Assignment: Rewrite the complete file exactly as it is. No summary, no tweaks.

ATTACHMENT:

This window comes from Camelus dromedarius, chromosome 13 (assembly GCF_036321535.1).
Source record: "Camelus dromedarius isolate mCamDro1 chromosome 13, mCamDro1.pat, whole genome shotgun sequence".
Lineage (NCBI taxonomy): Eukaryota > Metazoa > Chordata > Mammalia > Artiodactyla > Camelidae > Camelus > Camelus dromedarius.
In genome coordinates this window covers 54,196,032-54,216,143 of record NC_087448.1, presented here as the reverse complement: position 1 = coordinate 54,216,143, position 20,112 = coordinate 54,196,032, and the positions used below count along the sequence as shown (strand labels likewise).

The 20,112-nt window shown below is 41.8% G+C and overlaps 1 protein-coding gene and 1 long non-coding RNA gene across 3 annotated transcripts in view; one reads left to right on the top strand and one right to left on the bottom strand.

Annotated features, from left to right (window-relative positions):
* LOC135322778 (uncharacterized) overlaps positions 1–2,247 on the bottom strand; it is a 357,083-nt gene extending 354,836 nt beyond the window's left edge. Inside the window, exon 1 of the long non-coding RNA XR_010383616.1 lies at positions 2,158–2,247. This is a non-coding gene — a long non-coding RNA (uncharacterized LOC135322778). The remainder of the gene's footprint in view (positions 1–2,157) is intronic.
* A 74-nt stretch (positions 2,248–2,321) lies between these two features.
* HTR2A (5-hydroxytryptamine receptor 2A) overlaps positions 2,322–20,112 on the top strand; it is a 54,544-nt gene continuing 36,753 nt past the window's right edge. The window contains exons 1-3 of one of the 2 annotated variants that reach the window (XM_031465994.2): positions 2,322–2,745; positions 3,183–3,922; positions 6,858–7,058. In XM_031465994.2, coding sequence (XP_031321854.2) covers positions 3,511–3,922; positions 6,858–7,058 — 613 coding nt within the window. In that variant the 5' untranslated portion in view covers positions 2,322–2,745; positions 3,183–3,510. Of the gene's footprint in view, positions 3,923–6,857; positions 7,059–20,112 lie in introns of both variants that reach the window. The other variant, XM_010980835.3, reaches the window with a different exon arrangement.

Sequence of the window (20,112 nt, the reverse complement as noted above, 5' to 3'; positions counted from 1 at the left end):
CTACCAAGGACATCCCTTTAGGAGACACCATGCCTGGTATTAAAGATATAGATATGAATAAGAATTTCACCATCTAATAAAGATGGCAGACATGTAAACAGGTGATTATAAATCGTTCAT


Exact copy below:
This window comes from Camelus dromedarius, chromosome 13 (assembly GCF_036321535.1).
Source record: "Camelus dromedarius isolate mCamDro1 chromosome 13, mCamDro1.pat, whole genome shotgun sequence".
Lineage (NCBI taxonomy): Eukaryota > Metazoa > Chordata > Mammalia > Artiodactyla > Camelidae > Camelus > Camelus dromedarius.
In genome coordinates this window covers 54,196,032-54,216,143 of record NC_087448.1, presented here as the reverse complement: position 1 = coordinate 54,216,143, position 20,112 = coordinate 54,196,032, and the positions used below count along the sequence as shown (strand labels likewise).

The 20,112-nt window shown below is 41.8% G+C and overlaps 1 protein-coding gene and 1 long non-coding RNA gene across 3 annotated transcripts in view; one reads left to right on the top strand and one right to left on the bottom strand.

Annotated features, from left to right (window-relative positions):
* LOC135322778 (uncharacterized) overlaps positions 1–2,247 on the bottom strand; it is a 357,083-nt gene extending 354,836 nt beyond the window's left edge. Inside the window, exon 1 of the long non-coding RNA XR_010383616.1 lies at positions 2,158–2,247. This is a non-coding gene — a long non-coding RNA (uncharacterized LOC135322778). The remainder of the gene's footprint in view (positions 1–2,157) is intronic.
* A 74-nt stretch (positions 2,248–2,321) lies between these two features.
* HTR2A (5-hydroxytryptamine receptor 2A) overlaps positions 2,322–20,112 on the top strand; it is a 54,544-nt gene continuing 36,753 nt past the window's right edge. The window contains exons 1-3 of one of the 2 annotated variants that reach the window (XM_031465994.2): positions 2,322–2,745; positions 3,183–3,922; positions 6,858–7,058. In XM_031465994.2, coding sequence (XP_031321854.2) covers positions 3,511–3,922; positions 6,858–7,058 — 613 coding nt within the window. In that variant the 5' untranslated portion in view covers positions 2,322–2,745; positions 3,183–3,510. Of the gene's footprint in view, positions 3,923–6,857; positions 7,059–20,112 lie in introns of both variants that reach the window. The other variant, XM_010980835.3, reaches the window with a different exon arrangement.

Sequence of the window (20,112 nt, the reverse complement as noted above, 5' to 3'; positions counted from 1 at the left end):
CTACCAAGGACATCCCTTTAGGAGACACCATGCCTGGTATTAAAGATATAGATATGAATAAGAATTTCACCATCTAATAAAGATGGCAGACATGTAAACAGGTGATTATAAATCGTTCAT